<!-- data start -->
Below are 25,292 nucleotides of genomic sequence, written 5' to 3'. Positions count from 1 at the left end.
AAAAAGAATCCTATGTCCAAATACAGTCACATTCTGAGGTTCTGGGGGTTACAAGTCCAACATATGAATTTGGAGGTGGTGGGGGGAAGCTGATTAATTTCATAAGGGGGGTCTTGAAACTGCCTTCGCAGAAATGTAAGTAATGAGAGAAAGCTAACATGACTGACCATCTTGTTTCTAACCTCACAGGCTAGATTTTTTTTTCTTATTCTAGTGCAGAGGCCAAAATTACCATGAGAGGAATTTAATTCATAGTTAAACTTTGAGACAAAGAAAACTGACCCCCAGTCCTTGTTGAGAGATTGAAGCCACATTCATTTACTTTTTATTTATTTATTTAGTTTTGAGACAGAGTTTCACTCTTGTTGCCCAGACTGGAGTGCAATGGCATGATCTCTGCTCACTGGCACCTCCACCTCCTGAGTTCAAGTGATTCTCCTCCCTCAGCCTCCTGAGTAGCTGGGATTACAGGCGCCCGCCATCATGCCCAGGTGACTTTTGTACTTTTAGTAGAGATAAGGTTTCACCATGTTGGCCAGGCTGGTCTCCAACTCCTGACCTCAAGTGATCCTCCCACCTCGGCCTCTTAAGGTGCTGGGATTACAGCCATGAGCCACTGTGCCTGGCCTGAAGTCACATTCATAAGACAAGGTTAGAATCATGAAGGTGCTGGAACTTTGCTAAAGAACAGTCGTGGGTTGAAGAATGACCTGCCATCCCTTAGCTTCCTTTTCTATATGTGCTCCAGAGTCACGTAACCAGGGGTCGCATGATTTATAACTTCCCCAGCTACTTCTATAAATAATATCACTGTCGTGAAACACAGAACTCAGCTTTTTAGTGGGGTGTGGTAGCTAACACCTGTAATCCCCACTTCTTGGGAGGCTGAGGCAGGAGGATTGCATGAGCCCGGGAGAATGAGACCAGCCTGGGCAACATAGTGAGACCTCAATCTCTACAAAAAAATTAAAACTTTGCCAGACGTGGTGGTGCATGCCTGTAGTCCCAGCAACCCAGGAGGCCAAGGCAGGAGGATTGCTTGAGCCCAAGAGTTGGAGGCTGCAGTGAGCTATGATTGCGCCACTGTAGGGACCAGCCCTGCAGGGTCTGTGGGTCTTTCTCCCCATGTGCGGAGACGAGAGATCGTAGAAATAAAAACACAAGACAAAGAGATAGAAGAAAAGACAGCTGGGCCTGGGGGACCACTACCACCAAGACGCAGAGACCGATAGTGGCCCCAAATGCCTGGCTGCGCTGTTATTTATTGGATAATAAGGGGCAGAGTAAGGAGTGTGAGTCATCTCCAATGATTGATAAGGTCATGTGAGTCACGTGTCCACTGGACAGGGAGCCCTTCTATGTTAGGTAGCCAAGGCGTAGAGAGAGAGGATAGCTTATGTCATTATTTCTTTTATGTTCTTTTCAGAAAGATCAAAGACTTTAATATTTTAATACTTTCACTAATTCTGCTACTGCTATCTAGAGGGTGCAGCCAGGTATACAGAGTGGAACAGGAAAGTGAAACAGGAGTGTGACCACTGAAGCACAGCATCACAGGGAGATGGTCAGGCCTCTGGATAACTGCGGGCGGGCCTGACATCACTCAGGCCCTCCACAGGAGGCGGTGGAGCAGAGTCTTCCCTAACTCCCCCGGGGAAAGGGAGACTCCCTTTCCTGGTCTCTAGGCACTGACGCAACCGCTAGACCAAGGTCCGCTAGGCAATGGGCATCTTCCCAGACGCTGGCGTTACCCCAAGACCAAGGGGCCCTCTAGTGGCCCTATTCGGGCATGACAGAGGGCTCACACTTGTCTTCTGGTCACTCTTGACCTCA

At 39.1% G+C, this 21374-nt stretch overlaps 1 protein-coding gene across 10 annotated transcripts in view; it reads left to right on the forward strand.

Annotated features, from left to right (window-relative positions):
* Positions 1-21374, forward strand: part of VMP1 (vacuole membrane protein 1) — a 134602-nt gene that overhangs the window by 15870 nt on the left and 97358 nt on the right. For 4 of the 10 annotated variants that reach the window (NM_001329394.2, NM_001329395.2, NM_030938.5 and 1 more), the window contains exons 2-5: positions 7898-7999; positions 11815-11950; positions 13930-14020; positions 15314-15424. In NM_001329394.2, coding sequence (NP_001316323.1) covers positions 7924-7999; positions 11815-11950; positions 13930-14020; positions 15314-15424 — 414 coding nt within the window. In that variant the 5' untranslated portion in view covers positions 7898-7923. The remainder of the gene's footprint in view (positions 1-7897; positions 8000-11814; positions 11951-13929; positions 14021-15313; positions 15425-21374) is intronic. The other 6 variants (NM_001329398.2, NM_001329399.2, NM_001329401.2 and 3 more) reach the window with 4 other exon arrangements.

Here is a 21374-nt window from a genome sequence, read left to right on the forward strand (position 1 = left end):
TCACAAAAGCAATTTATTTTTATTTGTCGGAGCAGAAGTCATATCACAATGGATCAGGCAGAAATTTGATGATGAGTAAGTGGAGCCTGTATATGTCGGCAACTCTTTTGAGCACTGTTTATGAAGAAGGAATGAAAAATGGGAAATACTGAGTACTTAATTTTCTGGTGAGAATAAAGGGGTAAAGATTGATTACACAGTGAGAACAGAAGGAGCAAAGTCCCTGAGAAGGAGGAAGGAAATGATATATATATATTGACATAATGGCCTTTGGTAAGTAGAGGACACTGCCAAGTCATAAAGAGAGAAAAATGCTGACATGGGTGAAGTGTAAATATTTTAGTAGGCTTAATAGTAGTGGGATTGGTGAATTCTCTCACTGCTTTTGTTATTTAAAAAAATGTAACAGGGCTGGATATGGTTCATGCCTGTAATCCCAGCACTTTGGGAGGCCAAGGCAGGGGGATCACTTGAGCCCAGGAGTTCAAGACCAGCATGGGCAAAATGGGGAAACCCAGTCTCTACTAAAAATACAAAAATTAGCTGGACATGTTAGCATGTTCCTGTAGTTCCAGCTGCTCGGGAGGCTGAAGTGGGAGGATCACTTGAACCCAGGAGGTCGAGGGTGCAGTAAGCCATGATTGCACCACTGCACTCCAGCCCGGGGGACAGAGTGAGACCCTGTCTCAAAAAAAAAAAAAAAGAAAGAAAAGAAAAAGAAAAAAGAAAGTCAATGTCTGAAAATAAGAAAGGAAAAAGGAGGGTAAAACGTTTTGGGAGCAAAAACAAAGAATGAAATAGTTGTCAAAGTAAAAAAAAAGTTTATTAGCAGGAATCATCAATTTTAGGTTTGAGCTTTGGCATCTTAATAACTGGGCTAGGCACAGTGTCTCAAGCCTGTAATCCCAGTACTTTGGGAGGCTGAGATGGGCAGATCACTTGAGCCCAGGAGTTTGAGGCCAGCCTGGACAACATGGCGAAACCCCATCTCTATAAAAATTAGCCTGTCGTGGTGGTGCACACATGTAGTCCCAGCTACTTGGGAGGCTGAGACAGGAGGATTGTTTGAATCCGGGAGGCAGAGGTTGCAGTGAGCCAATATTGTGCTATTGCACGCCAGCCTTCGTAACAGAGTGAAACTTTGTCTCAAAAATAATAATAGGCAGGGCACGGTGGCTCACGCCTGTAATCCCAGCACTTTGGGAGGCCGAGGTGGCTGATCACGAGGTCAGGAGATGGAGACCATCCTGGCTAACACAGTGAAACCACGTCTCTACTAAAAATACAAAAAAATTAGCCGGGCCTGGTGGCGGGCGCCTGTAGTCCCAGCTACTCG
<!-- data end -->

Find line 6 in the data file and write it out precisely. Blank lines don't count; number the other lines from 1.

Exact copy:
Here is a 21374-nt window from a genome sequence, read left to right on the forward strand (position 1 = left end):